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Yahoo needs a “Save” button, by Adam Rifkin in PandoDaily

Stashed in: Interest Graph!, Pinterest, Tumblr!, The Web, @ifindkarma, Awesome, Commerce, @marissamayer, @joshelman, Content is king., Medium

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I published this in Pando Daily two weeks ago:

Yahoo! needs a social button for the open Web.

The open Web consists of blogs and other content and commerce web sites that are not walled gardens, whose pages already contain social buttons such as Facebook’s “Like,” Twitter’s “tweet,” Pinterest’s “pin,” and Google’s “+1 button.” The reason open Web content providers and commerce sites happily put buttons on their pages is so that humans can spread their content. If Yahoo! offered a button, it would benefit from the "exponential growth of sharing" trend of which Mark Zuckerberg talks fondly.

The reason Yahoo! needs to get in this game is to keep itself front of mind with its audience, while they’re on other websites and thinking about where to save the great stuff they’ve found. Doing so would re-establish Yahoo!’s formerly commanding position with consumer brands. I’m not just talking about people sharing from Yahoo properties such as OMG! and Flickr. I’m also referring to people sharing to Yahoo! properties, with Tumblr being a new great place on Yahoo! to share things.

A complete social button solution would involve many Yahoo! properties. Tumblr could be both a place to save from and a place to save to, inspiring Yahoo users to create new Tumblrs like Pinterest users create new boards. Yahoo!’s other properties, including OMG! and Flickr, would also benefit by inviting users to share their content on Yahoo!’s networks.

The question is not if Yahoo! should have a social button of its own. The question is what the best button strategy would be.

I still wholeheartedly believe this.

Social buttons are not new:

Buttons were embraced by early adopters back in 2005 when twin pioneers Digg and Delicious let thousands of buttons bloom around the Web. Their legacy was to provide functionality — “Like” and “Save” buttons, respectively — that exploded once social networks adopted their strategy a few years later.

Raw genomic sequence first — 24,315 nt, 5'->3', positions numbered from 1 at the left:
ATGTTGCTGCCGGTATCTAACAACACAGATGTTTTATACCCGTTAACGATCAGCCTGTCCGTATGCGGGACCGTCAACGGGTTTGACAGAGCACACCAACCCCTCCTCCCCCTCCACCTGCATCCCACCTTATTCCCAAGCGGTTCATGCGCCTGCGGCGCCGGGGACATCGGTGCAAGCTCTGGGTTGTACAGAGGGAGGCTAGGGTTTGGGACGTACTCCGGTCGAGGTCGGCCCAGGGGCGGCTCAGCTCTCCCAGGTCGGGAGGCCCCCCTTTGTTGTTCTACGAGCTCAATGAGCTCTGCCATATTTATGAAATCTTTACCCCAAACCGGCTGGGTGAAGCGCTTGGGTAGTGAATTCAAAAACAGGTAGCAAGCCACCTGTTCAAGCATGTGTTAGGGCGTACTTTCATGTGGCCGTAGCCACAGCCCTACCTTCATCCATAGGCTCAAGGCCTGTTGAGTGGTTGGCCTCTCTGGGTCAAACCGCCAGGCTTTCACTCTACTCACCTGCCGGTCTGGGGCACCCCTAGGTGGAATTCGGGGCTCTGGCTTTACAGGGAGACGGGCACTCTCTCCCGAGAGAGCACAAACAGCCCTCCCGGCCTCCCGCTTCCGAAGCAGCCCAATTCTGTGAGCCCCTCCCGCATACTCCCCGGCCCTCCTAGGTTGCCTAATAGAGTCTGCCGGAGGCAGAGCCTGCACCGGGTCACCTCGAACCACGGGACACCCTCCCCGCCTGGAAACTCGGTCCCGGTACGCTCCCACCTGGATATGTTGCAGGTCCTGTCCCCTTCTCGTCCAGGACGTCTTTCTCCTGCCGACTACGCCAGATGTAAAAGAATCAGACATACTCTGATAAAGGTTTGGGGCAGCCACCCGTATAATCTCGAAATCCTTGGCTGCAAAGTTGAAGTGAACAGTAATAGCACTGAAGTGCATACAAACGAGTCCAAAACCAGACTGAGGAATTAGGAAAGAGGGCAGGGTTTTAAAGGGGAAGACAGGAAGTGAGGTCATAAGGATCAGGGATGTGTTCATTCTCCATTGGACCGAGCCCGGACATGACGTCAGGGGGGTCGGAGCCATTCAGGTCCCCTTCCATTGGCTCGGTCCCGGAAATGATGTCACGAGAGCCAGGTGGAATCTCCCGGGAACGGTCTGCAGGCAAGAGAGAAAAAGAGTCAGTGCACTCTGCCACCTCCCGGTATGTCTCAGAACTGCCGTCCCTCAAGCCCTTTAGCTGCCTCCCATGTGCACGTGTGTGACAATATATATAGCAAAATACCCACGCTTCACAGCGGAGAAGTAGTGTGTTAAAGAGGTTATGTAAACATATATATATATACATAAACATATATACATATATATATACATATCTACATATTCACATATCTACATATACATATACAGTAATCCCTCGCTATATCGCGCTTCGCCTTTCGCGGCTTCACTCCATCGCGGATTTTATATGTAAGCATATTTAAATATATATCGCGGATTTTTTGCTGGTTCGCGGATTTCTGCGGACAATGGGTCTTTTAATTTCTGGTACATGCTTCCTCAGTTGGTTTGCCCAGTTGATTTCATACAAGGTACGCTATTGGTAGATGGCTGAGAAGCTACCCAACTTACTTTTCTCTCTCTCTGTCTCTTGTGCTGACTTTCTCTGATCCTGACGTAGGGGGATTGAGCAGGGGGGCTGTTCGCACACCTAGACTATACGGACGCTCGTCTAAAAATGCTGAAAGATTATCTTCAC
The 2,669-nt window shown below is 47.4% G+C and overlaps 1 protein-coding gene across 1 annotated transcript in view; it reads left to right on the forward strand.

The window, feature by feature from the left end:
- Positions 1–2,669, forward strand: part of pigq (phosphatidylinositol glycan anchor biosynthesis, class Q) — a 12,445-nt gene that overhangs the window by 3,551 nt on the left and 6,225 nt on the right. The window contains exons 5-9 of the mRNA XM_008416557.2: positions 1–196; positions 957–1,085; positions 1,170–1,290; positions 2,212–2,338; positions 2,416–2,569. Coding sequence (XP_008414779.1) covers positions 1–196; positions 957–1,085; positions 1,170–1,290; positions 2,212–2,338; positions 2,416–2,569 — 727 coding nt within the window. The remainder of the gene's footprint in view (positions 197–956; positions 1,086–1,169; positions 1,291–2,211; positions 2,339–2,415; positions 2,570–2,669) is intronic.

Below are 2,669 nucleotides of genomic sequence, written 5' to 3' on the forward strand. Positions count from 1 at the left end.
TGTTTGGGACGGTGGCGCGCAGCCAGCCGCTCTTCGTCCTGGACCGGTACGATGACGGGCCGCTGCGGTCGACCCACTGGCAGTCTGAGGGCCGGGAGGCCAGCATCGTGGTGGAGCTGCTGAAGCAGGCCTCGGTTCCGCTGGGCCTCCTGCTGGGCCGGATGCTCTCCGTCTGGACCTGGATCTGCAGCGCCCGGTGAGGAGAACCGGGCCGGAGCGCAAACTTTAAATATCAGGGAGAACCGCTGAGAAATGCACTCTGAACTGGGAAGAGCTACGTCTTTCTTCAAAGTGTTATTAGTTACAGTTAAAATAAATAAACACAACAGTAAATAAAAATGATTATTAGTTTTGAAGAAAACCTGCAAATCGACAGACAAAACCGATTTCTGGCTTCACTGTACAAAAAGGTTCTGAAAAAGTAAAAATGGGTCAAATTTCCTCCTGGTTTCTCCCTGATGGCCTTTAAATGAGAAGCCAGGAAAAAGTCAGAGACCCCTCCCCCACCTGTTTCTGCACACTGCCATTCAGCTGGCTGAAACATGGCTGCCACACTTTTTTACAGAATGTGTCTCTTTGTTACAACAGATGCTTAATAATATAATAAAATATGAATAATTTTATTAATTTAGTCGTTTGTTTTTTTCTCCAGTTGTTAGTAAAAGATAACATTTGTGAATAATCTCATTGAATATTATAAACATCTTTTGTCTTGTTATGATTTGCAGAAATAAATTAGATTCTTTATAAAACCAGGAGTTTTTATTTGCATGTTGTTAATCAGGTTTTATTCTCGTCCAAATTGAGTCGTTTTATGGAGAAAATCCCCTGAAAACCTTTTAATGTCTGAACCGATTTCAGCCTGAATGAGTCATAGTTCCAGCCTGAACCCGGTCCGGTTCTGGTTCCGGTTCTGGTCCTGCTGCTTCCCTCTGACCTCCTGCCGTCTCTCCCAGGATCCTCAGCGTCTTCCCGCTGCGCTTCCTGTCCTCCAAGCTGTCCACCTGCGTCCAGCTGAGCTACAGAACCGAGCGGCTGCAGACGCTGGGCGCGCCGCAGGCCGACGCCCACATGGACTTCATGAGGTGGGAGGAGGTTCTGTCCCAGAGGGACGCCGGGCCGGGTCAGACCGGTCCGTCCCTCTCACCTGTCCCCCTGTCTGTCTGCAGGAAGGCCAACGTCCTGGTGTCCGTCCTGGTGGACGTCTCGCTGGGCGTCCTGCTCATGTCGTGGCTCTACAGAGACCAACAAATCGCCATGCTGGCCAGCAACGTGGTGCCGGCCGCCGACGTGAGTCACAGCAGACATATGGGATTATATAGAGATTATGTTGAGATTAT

When Facebook announced its API platform, few could have predicted that its most long-lasting success would actually be the little thumbs-up “Like” buttons we see on content all over the Web. (Like and Share were originally separate buttons, but the functionality has since been merged.) Soon every other social network had to have their own button scattered across the Web, too: tweet it, Reddit, Pin it, and even Google+ buttons are everywhere now.

Yahoo! needs a verb:

“How do you get to be a long-standing durable network and define a new set of behaviors or verbs?” asks Josh Elman in a recent Medium post offering advice to consumer Internet entrepreneurs for how to build products that can appeal to more than 100 million consumers. The same advice is good food for thought for Yahoo!: Where are the verbs?

Yahoo! is the only major site that lacks its own Like, Share, or Save button. But remember that saving is not necessarily sharing. The primary point of saving, as Pinterest has shown, is to collect pictures of vintage wedding dresses, not to announce to your entire Facebook friend list that you collect pictures of vintage wedding dresses. Therefore, Yahoo! would only need to compete with Pinterest and its clones, rather than with the sharing-oriented social networks (Facebook, Google+, etc.).

But Yahoo! has two strong advantages in winning the sharing battle: It controls a tremendous amount of content, and has a tremendous amount of experience in monetization.

It's all about creating an Interest Graph: